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New Display Technology for E-book Readers

While the obvious excitement at CES was around big screens with 3D TV, and small screens with smartphones (see previous post), there also was lots of action with new E-book readers in the middle range of screen sizes -- handheld but bigger than your pocket.

There's a place in the market for these slightly larger (but still thin) devices. They're optimized for reading, but also are adding other features including general document storage (particularly with external SD cards), media playback (music and photos, although not video on E-ink displays), and Internet browsing (at least simpler static sites). The new designs experiment with new display technologies, including dual screens (E-ink and LCD -- see previous post).

- The Amazon Kindle is available in 6" and 9.7" versions, and in global editions with wireless coverage in 100 countries, at $259 and $489 respectively (see previous post). Amazon reports that over the holidays the Kindle was "the most wished for, most gifted, and #1 bestselling item across the millions of products sold on Amazon.com." (Of course, most other products are sold at many other outlets as well.)

- The Sony Reader Daily Edition adds 3G wireless coverage to the Sony line. It has a 7.1" display, plus touchscreen navigation, and should be shipping this month for $399. You can download content from the Sony Reader Store and Google Books, and store on external SD or Memory Stick cards.

- The Barnes & Noble Nook (shown here) combines a 6" E-ink touchscreen display with a small 3.5" color touchscreen LCD strip at the bottom for control and navigation. You can download books from B&N through the included AT&T 3G wireless, or using Wi-Fi (free in B&N stores). It's $259, with an expected ship date in mid February.

- The Audiovox / RCA Lexi eReader (PDF) has 6" display, and is designed to sync via PC or Mac (not wireless). It's due in May for $229.

- The Plastic Logic QUE is a bigger 10.5" reader targeted to business professionals. You can download common formats over wireless, or convert and sync office documents on the desktop. Two versions are due in April: QUE WiFi with 4 GB for $649 and QUE 3G (& WiFi) with 8 GB for $799.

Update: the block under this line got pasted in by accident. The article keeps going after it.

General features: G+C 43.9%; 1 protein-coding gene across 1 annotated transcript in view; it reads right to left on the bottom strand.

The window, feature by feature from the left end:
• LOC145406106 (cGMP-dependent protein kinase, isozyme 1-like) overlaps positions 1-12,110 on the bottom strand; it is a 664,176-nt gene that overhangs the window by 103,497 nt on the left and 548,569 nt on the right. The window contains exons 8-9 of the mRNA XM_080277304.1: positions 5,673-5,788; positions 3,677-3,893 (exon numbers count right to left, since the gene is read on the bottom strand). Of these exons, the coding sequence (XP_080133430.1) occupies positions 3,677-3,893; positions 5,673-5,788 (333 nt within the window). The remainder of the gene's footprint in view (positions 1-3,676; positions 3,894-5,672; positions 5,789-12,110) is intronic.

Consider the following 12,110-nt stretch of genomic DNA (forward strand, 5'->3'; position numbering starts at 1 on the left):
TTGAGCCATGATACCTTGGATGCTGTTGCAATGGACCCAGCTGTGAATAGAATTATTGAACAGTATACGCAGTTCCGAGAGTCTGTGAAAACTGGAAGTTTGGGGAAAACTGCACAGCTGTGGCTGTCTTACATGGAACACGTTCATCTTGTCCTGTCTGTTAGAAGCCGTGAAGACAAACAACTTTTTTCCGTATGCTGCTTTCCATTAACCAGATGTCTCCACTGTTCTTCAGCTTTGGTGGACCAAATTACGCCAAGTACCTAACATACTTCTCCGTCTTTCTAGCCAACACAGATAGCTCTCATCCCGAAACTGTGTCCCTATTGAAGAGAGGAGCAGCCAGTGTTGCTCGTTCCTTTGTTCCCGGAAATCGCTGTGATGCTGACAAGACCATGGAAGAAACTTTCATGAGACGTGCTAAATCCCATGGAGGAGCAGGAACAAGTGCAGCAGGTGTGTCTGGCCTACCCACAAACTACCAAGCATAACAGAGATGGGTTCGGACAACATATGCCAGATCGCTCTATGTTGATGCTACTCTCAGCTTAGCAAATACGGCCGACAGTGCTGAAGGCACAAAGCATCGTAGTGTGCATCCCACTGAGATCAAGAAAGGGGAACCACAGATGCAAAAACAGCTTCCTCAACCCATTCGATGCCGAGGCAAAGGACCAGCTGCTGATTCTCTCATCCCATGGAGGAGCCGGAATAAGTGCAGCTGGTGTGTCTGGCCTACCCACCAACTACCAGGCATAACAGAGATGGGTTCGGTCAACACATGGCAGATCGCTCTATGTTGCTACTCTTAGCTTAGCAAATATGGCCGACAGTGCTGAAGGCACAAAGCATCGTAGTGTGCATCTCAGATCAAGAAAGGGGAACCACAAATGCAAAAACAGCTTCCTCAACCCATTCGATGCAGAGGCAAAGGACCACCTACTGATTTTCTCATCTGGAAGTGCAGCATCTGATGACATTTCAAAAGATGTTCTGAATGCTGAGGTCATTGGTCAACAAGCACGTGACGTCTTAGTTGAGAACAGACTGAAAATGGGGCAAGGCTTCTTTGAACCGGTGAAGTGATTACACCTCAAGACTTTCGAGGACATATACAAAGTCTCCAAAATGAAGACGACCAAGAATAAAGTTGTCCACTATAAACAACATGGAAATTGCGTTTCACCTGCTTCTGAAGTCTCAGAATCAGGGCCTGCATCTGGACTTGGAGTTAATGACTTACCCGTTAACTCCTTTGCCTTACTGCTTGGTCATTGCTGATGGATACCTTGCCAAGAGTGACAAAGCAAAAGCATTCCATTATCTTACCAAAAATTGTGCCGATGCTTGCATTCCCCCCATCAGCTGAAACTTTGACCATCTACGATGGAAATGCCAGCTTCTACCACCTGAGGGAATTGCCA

- The Samsung E6 6" and E101 10" E-book readers feature an electromagnetic resonance (EMR) stylus pen to handwrite and annotate directly on the display, without triggering changes by accidentally brushing the screen. The two sizes are due early this year for $399 and $699 respectively.

- The Spring Design Alex E-reader (shown here) is based on the Google Android platform and features dual screens -- a 6" E-ink display for printed pages and text, plus a 3.5" color touchscreen below for general use, including full Web browsing and video playback, plus downloaded Android apps. It's due in February for $359.

- The Skiff Reader has an 11.5" display using a different technology -- LG's rugged and flexible metal-foil e-paper. It uses the new Skiff Service that specializes in newspaper and magazine content, but also includes also books and blogs -- since a key backer is Hearst Corporation. It will be available for purchase later this year from Sprint.

Finally, instead of dual-screen devices, we can anticipate the best of both worlds with a new dual-mode display technology from Pixel Qi. The single display switches between grayscale reflective for E-Reader uses, and color LCD with backlight for color graphics and fast video playback. The company has developed a first 10.1" screen, designed for use in mini-laptops, multitouch tablets, and E-book readers.

See my Media Players Gallery for more on E-Book Readers.

Find the Amazon Kindle DX on Amazon.com

Manifest Tech Site